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I have a situation where I have two kinds of customers. Person and Organization. There are some attributes that Person has that organization does not need (eg: First Name, Last Name etc). Then there are some organization attributes that Person does not need (eg: Company Name etc). But in the domain of the software both Person and Company are customers.

Question: Is it better to dump all attributes in one domain object called Customer and differentiate between person and org using a bool like IsOrganization?? OR Is it better to have a Person domain class , Organization domain class and Customer domain class that contains Person and Organization properties.

I feel latter is the way to go but I am open to ideas. Customer - Person relationship is 0 to n where n=1 Customer - Organization relationship is also 0 to n where n=1

If it helps, I am using NHibernate and FluentNHibernate. Taking the code first approach.

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I think your second approach is the way to go. You can set up your domain model having Customer as an abstract base class that has all of the common properties of Person and Organization, and having Person and Organization as both being subclasses of Customer with each subclass having the properties that are specific to them. I think this would be an accurate model your business domain.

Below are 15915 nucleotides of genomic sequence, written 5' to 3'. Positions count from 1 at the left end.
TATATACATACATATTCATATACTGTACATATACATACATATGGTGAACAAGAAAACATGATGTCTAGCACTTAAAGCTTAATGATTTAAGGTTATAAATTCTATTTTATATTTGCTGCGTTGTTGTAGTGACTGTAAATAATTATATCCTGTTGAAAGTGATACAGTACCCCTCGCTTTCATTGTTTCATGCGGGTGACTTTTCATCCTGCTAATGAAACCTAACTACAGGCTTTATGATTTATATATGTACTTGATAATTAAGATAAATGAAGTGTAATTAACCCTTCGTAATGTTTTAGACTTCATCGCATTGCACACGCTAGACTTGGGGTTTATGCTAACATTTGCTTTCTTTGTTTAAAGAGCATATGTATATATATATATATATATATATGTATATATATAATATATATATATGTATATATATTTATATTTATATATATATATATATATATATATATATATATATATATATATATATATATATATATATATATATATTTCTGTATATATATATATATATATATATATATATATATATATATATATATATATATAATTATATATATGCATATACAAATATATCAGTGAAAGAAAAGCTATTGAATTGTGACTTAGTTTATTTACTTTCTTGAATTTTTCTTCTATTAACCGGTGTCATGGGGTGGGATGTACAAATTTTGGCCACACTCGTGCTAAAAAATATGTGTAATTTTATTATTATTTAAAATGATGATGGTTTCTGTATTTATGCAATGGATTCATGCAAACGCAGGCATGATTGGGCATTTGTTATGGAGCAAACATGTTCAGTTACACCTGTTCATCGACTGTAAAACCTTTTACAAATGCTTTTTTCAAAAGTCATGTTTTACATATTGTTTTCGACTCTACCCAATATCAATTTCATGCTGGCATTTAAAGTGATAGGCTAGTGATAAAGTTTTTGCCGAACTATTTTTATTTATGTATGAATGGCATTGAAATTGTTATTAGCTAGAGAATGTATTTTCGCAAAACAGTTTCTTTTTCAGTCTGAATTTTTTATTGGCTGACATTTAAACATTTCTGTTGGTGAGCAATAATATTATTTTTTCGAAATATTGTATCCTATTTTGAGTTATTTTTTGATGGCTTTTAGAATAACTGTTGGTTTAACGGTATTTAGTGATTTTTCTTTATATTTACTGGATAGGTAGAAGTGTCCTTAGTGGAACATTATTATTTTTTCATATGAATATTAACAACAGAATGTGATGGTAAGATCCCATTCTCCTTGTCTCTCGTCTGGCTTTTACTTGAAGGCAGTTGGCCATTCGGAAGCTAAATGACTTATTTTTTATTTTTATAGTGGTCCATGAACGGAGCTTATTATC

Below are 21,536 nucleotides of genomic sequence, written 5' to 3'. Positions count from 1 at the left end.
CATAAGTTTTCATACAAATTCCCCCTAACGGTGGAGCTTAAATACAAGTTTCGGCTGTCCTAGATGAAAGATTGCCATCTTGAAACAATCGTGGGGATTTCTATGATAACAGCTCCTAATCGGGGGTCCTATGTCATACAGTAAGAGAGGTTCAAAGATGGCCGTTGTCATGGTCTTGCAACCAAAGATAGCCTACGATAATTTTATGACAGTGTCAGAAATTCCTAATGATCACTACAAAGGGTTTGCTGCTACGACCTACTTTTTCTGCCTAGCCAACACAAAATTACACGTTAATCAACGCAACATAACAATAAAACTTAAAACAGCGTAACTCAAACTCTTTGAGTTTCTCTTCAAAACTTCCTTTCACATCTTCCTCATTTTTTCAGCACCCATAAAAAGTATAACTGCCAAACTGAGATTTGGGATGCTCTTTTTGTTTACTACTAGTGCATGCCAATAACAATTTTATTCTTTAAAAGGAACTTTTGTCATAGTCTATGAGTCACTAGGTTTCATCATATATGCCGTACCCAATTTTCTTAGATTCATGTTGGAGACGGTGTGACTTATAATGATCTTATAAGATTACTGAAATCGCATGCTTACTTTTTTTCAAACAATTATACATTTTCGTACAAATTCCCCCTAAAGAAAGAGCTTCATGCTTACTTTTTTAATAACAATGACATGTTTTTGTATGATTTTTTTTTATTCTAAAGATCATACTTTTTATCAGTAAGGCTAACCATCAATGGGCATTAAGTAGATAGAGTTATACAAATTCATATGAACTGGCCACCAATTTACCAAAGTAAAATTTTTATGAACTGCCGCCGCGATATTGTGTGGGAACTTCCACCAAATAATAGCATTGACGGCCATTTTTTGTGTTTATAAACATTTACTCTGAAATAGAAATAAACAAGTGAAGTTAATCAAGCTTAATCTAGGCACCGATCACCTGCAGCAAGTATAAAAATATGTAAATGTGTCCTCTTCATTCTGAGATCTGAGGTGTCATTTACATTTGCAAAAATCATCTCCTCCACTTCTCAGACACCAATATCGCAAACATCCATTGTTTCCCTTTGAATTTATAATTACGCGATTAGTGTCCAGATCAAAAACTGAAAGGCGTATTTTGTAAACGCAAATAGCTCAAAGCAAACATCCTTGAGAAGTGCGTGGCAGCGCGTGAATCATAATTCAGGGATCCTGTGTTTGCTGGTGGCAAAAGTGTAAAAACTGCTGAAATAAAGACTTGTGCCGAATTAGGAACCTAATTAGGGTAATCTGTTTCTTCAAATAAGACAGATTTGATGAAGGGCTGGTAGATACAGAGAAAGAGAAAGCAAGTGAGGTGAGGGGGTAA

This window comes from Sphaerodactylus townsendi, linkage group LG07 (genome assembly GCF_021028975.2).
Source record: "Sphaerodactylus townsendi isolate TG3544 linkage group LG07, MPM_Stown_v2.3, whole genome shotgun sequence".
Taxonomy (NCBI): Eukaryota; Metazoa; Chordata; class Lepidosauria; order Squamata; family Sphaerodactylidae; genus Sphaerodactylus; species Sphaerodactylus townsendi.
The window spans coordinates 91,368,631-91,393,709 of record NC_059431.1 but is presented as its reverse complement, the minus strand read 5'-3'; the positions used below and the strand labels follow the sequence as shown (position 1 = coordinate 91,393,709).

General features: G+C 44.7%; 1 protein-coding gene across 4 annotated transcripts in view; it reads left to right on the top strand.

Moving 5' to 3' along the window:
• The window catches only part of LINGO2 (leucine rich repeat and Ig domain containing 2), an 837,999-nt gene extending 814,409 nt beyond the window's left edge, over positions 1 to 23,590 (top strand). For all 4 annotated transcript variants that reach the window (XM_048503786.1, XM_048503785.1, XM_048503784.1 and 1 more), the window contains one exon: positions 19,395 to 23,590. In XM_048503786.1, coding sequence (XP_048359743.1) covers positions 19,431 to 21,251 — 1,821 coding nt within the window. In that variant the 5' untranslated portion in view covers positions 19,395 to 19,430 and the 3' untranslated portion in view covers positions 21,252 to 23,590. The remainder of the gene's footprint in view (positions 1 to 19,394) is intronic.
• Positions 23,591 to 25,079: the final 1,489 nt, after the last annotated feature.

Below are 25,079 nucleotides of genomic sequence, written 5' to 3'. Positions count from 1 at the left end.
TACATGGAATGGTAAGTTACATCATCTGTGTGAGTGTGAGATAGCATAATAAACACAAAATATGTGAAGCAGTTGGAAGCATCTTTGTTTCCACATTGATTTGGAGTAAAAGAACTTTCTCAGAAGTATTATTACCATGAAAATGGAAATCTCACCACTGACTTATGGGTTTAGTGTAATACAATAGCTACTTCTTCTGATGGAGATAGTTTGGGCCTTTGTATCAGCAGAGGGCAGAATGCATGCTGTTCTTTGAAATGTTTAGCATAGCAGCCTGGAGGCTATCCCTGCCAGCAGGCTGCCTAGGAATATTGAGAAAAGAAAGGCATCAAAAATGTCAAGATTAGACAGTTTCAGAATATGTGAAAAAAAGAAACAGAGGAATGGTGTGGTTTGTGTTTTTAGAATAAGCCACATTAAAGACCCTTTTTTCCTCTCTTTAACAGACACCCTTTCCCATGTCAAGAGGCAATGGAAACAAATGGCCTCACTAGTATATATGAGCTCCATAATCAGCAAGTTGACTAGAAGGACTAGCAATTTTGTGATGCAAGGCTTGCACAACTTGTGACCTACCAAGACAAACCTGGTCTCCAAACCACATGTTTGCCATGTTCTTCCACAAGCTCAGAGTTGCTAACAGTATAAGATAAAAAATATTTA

As far as how to set this up in the database so that nHibernate can map this inheritance hierarchy from the data schema to the object model, you have three options:

1) table per class hierarchy
2) table per subclass
3) table per concrete class

These are described further in the nHibernate documentation

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It's better to have a Person and Organization classes and an ICustomer interface that defines the contract for the in-common properties and methods. Inheritance isn't a good choice because a there's no "is-a" relationship between the two classes.

  • So if I have tables per Person and Organization.. i wont be able to use ID (autoincrement) as customer number within the app. Right? – Perpetualcoder Mar 12 '12 at 22:27

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